Idaho Senate passes species primacy legislation

Legislation giving the state primacy over the management of its fish and wildlife and the final say on the introduction of endangered species has cleared the Senate. The Senate voted 30-4 Monday on legislation sponsored by Republican Sen. Bert Bracket of Rogerson.  Brackett said the bill would help Idaho better manage its fish, wildlife and plants. Language in the bill would make it against state policy for federal officials to introduce or reintroduce any threatened or endangered species in Idaho without state approval. The Spokesman-Review reports ( that all the "no" votes came from Democrats, including Minority Leader Michelle Stennett from Ketchum. Stennett argued that the state already has such authority and that the legislation would simply set up the state for a costly legal fight.  AP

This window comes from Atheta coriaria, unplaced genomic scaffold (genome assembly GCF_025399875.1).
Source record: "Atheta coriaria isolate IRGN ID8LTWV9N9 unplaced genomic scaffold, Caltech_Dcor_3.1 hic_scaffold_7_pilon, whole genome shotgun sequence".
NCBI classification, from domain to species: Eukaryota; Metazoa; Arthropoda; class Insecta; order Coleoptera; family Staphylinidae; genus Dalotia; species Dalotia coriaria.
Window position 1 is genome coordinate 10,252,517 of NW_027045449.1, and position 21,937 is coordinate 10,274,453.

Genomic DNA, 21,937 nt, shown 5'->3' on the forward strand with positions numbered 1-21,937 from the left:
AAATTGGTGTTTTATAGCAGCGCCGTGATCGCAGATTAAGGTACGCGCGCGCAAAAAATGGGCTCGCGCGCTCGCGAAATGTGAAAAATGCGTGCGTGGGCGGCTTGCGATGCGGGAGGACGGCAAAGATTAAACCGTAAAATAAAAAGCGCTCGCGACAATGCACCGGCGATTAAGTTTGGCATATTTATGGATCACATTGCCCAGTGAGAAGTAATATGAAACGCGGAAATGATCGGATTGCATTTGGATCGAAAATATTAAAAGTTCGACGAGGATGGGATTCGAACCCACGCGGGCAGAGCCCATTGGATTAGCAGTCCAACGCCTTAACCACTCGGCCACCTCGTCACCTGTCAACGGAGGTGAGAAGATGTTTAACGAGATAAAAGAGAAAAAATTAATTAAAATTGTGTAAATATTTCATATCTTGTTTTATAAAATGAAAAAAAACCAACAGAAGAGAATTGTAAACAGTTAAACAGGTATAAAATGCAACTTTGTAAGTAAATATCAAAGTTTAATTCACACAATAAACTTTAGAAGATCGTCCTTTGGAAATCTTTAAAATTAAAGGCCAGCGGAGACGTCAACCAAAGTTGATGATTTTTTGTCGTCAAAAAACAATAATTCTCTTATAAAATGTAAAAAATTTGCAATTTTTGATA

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Tuesday, February 26, 2013

Are endangered species endangering property rights?